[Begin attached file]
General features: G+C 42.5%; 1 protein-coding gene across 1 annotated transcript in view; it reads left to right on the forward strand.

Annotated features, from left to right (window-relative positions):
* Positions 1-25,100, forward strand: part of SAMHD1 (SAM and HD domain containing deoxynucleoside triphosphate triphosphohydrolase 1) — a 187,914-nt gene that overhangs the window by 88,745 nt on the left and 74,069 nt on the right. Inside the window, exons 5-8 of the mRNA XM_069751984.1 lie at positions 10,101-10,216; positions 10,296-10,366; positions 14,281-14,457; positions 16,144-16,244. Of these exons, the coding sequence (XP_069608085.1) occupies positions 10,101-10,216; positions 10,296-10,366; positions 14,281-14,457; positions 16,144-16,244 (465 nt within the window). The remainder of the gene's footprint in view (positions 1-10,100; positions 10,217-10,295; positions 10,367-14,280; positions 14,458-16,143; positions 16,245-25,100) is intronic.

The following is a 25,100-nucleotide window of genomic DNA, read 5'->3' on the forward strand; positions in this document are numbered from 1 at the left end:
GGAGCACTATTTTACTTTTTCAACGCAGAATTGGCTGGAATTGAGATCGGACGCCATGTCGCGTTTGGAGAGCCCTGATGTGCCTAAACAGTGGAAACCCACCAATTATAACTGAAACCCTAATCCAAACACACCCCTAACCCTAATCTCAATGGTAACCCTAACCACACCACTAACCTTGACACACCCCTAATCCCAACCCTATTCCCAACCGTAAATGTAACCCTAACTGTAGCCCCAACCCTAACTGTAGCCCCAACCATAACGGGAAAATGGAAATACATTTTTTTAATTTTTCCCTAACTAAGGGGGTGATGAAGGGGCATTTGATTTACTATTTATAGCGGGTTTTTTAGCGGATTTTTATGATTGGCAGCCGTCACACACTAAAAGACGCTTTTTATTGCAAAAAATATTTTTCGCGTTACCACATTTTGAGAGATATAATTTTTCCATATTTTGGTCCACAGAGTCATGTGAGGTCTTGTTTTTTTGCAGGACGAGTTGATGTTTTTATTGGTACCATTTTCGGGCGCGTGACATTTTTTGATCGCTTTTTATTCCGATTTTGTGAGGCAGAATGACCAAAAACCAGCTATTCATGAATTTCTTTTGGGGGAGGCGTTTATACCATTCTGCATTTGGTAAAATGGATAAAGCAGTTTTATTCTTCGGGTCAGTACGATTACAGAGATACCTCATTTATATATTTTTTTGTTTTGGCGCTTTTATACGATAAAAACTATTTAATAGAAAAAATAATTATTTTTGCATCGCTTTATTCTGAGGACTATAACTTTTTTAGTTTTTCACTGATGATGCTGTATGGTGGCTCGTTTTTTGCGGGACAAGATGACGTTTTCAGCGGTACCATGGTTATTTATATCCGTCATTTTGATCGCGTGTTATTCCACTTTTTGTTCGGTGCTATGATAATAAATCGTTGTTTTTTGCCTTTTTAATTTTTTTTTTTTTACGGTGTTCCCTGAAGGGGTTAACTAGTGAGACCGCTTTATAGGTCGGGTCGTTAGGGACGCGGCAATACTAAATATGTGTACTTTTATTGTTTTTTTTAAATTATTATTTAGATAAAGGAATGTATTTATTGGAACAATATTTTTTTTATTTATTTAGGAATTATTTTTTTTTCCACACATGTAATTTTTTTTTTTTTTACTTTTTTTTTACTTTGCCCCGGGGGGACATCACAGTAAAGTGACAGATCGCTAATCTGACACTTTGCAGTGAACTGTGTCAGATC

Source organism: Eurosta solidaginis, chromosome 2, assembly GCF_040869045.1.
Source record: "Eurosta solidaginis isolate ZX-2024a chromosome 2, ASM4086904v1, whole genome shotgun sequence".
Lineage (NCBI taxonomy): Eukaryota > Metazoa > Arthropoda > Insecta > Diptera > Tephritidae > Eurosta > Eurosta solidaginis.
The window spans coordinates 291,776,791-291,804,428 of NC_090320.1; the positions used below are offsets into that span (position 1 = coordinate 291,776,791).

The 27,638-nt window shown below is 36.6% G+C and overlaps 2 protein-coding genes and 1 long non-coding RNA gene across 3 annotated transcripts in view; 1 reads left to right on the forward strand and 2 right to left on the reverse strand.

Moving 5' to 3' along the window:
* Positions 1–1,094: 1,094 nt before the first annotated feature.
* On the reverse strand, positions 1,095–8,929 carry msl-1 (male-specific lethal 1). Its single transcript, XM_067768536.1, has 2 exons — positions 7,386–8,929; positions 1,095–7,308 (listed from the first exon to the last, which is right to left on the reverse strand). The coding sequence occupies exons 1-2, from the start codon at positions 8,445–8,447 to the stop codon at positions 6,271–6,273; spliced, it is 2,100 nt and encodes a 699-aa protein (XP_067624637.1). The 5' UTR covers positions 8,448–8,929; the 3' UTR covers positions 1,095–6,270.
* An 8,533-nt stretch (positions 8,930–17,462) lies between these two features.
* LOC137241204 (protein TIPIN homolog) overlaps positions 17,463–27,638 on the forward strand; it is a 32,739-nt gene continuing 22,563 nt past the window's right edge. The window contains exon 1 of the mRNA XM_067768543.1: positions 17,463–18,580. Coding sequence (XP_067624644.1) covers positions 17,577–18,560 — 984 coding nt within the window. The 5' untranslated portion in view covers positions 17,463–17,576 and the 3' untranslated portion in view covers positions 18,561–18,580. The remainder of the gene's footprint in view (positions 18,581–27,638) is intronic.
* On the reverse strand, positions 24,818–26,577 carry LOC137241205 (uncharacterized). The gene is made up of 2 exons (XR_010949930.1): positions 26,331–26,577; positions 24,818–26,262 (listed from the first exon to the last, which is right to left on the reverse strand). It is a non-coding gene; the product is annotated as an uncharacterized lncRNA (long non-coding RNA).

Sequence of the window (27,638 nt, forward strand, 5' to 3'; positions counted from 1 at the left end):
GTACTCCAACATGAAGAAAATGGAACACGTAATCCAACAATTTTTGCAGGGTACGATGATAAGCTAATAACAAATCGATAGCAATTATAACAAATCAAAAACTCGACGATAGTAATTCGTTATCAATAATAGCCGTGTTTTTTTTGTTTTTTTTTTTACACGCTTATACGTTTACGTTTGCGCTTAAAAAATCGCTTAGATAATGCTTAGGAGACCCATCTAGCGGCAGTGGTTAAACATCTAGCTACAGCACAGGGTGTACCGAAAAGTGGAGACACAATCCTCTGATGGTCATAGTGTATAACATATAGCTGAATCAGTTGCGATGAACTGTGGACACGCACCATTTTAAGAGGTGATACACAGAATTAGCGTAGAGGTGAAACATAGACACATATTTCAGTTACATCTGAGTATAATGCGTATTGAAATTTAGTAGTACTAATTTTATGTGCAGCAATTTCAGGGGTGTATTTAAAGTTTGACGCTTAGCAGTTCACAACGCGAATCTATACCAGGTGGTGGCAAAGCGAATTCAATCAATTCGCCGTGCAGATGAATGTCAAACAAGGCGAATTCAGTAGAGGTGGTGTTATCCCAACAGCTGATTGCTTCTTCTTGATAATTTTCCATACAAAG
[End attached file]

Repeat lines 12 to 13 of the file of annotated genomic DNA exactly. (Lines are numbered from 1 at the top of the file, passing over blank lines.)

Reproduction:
* Positions 1–1,094: 1,094 nt before the first annotated feature.
* On the reverse strand, positions 1,095–8,929 carry msl-1 (male-specific lethal 1). Its single transcript, XM_067768536.1, has 2 exons — positions 7,386–8,929; positions 1,095–7,308 (listed from the first exon to the last, which is right to left on the reverse strand). The coding sequence occupies exons 1-2, from the start codon at positions 8,445–8,447 to the stop codon at positions 6,271–6,273; spliced, it is 2,100 nt and encodes a 699-aa protein (XP_067624637.1). The 5' UTR covers positions 8,448–8,929; the 3' UTR covers positions 1,095–6,270.